A Psychiatric Drug
Adverse Reaction Report Hot Line could lead to thousands more suits against
psychiatrists forcing these drugs onto patients, the Citizens Commission on
Human Rights (CCHR) announced. The group
launched a reporting system on it’s website, http://www.cchr.org/drugreporting,
to make it easier for patients to report drug risks. This was in response to Food and Drug
Administration revelations about antidepressants. Three alerts were issued this month warning
that homicidal thoughts are a side effect of the antidepressant, Effexor; that
antidepressants can cause a rare lung disease in newborns of mothers who take
antidepressants during pregnancy and that migraine medication taken
concurrently with antidepressants could result in a life-threatening condition
called serotonin syndrome.
The warnings follow
an Alaska Supreme Court ruling on June 30 against enforced psychiatric drugging
in the state’s institutions. Bruce
Wiseman, president of CCHR in the U.S., said that the hotline doesn’t
replace the FDA’s Medwatch drug reporting system but augments it and provides a
service for people who may be reticent about reporting direct to a government
agency. “We are particularly interested
in patients being forced onto these drugs,” he said.
With a more than 1,700 percent increase in international drug regulatory
agency warnings against psychiatric drugs since 2002, the New Jersey Law
Journal this month reported nearly 500 suits against antipsychotic drugs
causing diabetes and a settlement of 8,000 more suits costing the manufacturer
of the antipsychotic drug Zyprexa $690 million.
Further suits are expected over antidepressants causing suicide in
children and adolescents and adults.
The Alaska Supreme
Court recognized the dangers of psychiatric drugs, stating, “Given the nature
and potentially devastating impact of psychotropic medications…we now similarly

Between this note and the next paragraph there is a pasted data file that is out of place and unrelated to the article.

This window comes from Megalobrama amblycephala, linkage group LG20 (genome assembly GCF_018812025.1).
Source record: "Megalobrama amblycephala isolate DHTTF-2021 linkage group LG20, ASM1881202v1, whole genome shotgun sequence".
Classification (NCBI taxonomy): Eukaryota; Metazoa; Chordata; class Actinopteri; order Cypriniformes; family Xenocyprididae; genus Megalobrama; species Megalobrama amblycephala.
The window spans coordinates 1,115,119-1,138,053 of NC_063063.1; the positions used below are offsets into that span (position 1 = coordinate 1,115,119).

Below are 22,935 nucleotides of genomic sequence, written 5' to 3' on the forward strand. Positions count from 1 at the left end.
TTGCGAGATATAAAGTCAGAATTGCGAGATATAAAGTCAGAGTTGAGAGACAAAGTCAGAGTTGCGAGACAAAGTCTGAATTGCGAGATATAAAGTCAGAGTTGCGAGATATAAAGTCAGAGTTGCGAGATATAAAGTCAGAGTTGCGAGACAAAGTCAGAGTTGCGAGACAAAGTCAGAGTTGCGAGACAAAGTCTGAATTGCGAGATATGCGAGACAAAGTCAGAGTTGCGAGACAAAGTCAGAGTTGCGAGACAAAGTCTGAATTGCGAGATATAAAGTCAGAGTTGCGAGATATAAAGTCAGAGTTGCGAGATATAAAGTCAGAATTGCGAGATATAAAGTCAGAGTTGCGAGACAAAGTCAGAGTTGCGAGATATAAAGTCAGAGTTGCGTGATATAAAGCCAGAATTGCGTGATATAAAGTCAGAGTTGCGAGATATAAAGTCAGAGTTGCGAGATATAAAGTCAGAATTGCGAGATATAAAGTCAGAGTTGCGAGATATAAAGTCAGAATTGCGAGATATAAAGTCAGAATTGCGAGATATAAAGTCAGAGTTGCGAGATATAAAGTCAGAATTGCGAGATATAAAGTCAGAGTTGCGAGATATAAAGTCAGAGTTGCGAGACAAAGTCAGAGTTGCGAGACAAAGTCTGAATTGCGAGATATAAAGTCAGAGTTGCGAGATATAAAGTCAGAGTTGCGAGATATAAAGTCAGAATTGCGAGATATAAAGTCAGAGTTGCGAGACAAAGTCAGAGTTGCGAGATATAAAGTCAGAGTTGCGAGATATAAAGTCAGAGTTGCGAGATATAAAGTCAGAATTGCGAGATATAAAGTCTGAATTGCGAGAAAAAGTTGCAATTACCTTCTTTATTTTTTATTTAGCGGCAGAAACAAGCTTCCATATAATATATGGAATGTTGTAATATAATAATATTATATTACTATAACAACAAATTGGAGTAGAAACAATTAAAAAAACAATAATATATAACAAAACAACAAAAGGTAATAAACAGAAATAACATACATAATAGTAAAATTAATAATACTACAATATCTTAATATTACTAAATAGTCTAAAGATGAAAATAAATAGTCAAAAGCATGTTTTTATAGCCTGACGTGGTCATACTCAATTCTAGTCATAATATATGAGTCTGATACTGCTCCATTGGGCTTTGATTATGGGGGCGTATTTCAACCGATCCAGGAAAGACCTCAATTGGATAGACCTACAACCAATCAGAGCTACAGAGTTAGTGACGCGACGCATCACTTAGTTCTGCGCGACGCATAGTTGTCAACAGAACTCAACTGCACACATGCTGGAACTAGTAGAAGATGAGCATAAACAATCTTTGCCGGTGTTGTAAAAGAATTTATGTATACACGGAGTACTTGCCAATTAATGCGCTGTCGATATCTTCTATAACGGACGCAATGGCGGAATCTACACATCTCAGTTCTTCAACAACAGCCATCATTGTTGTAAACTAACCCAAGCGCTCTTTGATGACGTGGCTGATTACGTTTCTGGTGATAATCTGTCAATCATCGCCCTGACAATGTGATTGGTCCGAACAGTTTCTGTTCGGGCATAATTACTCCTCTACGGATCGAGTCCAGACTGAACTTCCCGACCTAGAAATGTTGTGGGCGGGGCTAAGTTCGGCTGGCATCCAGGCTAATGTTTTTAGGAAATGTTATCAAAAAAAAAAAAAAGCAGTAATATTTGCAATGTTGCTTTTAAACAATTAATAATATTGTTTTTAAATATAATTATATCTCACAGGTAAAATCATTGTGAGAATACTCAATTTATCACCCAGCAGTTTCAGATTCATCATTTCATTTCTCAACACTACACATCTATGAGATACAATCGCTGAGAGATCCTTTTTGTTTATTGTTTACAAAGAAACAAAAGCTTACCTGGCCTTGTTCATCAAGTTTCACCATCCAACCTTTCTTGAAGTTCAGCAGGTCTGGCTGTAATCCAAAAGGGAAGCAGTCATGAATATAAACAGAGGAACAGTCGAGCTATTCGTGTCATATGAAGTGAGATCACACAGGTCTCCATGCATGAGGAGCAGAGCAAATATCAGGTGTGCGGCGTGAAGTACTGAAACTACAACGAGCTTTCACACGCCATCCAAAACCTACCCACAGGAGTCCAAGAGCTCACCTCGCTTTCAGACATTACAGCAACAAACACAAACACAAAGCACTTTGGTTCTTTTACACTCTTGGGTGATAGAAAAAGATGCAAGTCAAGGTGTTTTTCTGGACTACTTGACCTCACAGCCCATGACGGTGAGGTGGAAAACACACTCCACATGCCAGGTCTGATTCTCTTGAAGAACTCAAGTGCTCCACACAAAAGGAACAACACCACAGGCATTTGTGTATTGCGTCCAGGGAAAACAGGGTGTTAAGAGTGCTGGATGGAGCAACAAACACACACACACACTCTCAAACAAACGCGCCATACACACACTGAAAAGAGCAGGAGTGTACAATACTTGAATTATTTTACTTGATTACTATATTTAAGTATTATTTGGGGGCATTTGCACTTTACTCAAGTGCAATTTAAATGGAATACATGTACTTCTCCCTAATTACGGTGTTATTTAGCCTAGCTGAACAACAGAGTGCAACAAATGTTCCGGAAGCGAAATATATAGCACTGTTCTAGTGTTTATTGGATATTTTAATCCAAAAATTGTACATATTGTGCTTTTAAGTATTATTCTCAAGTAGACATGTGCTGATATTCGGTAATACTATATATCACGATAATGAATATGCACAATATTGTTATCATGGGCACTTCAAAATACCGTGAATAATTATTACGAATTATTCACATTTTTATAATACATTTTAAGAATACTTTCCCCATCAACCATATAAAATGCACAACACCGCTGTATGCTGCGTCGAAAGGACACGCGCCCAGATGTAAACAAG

hold that the right to refuse to take psychotropic drugs is fundamental.” Faith Myers challenged the constitutionality
of the Alaska Psychiatric Institute (API) to force her to take psychotropic
drugs when she was committed to the facility on February 3, 2003.
The court further stated: “Psychotropic drugs ‘affect the mind,
behavior, intellectual functions, perception, moods, and emotion’ and are known to cause a
number of potentially devastating side effects…Courts have observed that ‘the
likelihood [that psychotropic drugs will cause] at least some temporary side
effects appears to be undisputed.’”
CCHR’s Psychiatric Drug Adverse Reaction Report Hot Line also asks
people to report what “mental disorder” the drug was prescribed for and whether
any physical test was conducted to confirm the diagnosis. The FDA has been criticized for approving psychiatric drugs
for diagnoses that lack scientific veracity.
The FDA has recently come under fire from US Senator Charles Grassley,
who has asked the inspector general to investigate the agency for the relationship that he claims has developed between
the FDA and drug manufacturers, where the two work together to manipulate
scientific studies and hide any negative findings from the public.
University of Massachusetts
and Tuft University study disclosed financial
ties between psychiatric drug manufacturers and psychiatrists deciding which
“mental disorders” should be included in the American Psychiatric Association’s
Diagnostic and Statistical Manual of Mental Disorders (DSM). Every psychiatrist sitting on panels deciding
upon “mood disorders” and “psychotic disorders” had drug company ties. Sales of antidepressants and antipsychotics
for these disorders account for more than $22 billion a year
People wanting to report
an adverse psychiatric drug reaction can log onto http://www.cchr.org/drugreporting.
CCHR, which was
established by the Church
of Scientology in 1969 to
investigate psychiatric abuse has had informed consent laws as one of its most
pivotal campaigns, obtaining its first law in 1976. For more information
go to www.cchr.org